From that point on, Tsuzuki has been cast in more significant roles in well-known productions like Fukushima’s. Fans usually go straight to the names of the people who created the most stunning scenes in those, but it’s the responsibility of individuals like her to give everyone a break and create work that fits in with such high caliber productions. It’s therefore not surprising that she was able to pull off this ruse inside Spy x Family’s more restrained parameters because she had become accustomed to that. In Episode #05, the director effectively employs the shot building principles that her colleagues have commended, maintains a high level of readability regarding the emotions of each character, and avoids superfluous scenes. Although it’s not the kind of work that fans usually notice, anime desperately needs it right now for a variety of reasons.

So what’s the synopsis? After five episodes of season 2, it’s safe to say that the TV show’s standards have dropped somewhat. This makes sense, considering that the creators of the most spectacular scenes from the first season are now working on a movie. In a co-production that was initially scheduled because all parties were already busy, everyone is typically busier, and that’s just not ideal. Still, the excellent direction and some astute management by the individuals who actually create this cartoon allow for occasional moments of genius. As is always the case, most people have assumed correctly that this season is so far leaning more towards CloverWorks, but the details have been greatly misinterpreted. I hope this clarifies the situation for you, at least for the time being. We may require another one of these in the future, as there is a chance that WIT will return to reclaim the TV program following the film.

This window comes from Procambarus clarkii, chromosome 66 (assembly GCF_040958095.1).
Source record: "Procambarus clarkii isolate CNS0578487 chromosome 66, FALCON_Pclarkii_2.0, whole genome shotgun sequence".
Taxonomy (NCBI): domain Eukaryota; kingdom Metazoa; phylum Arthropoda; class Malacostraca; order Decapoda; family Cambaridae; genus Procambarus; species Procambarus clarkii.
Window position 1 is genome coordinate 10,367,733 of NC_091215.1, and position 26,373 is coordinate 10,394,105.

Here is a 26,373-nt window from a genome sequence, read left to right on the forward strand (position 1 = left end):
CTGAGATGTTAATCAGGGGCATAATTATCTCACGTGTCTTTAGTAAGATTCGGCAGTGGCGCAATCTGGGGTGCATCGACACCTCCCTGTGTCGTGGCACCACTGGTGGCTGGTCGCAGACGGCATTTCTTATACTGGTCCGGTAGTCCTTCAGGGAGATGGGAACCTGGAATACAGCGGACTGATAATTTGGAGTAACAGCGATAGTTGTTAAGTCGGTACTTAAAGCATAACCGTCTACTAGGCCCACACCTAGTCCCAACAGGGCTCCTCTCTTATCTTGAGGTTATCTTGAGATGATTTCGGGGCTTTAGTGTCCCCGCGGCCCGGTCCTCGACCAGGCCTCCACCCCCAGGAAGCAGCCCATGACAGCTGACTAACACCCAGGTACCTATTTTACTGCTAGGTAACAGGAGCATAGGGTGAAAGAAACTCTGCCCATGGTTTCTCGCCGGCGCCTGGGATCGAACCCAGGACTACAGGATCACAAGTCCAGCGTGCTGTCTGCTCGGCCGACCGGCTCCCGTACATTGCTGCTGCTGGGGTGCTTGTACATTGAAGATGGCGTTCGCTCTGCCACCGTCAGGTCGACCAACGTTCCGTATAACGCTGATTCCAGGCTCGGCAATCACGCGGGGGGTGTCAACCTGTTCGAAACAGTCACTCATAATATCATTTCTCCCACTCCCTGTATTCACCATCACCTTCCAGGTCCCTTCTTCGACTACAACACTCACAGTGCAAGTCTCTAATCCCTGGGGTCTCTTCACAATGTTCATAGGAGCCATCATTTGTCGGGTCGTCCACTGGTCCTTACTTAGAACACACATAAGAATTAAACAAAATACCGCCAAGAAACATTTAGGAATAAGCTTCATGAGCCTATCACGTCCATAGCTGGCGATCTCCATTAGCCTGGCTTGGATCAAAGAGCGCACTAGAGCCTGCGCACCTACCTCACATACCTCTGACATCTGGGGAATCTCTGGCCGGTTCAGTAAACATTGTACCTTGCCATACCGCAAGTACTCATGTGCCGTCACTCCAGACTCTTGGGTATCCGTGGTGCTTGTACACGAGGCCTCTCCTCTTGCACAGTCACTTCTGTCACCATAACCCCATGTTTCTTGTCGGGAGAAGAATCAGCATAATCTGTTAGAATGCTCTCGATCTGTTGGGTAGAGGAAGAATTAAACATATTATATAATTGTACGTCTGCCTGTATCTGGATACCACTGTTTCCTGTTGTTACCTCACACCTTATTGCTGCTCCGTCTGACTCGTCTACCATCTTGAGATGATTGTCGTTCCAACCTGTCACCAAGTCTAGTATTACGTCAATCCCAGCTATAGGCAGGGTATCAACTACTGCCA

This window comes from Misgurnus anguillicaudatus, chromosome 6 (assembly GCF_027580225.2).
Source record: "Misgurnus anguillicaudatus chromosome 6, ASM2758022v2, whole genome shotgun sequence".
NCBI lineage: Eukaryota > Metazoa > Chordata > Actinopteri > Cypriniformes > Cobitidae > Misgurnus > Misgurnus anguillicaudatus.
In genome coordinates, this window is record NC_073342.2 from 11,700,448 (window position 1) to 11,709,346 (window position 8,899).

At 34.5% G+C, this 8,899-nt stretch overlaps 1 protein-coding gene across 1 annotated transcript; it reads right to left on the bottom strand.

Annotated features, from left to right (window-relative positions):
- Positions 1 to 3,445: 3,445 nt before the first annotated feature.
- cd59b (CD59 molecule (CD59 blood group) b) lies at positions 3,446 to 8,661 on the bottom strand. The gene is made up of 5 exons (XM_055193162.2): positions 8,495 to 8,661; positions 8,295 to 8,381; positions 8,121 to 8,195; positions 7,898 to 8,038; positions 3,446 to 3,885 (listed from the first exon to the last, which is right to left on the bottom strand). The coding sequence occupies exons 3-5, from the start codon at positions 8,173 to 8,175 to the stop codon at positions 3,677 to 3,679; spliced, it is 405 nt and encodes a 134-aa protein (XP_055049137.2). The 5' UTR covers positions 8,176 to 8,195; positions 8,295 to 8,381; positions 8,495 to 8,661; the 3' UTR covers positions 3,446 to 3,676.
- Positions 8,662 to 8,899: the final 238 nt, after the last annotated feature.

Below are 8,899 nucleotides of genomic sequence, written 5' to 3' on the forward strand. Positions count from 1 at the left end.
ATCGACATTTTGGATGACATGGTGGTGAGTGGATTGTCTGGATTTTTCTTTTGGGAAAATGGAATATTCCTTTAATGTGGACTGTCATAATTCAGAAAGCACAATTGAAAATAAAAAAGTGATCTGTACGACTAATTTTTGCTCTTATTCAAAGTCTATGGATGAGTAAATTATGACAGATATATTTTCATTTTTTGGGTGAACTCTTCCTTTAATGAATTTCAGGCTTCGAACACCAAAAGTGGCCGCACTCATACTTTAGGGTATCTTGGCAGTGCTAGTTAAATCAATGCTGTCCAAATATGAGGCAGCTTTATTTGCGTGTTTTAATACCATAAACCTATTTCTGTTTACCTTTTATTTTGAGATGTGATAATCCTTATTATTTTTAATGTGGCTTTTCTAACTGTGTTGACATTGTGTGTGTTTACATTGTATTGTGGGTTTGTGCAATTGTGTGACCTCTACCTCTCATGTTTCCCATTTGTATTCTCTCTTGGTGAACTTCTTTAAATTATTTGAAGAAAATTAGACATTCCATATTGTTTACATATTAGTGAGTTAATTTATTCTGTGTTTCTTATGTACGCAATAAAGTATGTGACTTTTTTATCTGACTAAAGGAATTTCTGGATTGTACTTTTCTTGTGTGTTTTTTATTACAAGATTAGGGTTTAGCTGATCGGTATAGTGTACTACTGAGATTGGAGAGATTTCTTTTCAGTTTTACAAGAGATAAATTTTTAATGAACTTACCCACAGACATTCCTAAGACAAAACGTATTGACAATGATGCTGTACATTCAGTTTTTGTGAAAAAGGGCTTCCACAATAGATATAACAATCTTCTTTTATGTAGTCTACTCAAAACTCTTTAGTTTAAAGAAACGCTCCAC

Kusuriya no Hitorigoto’s Anime Is Solid—And Sometimes, Truly Exceptional

I’ll spare you all the essay about the making of Kusuriya no Hitorigoto, its wider appeal, and what makes the anime version so great; in other words, I’ve already written it, so go read the previous column article instead. Today, we must address a more significant issue: despite the lack of specifics, I had described the show’s outstanding fourth episode and its major performers in that same article. Do I deserve recognition and gratitude for it? In hindsight, I’m going to tell myself that it was evident—of course not you idiot. Why, then, is that?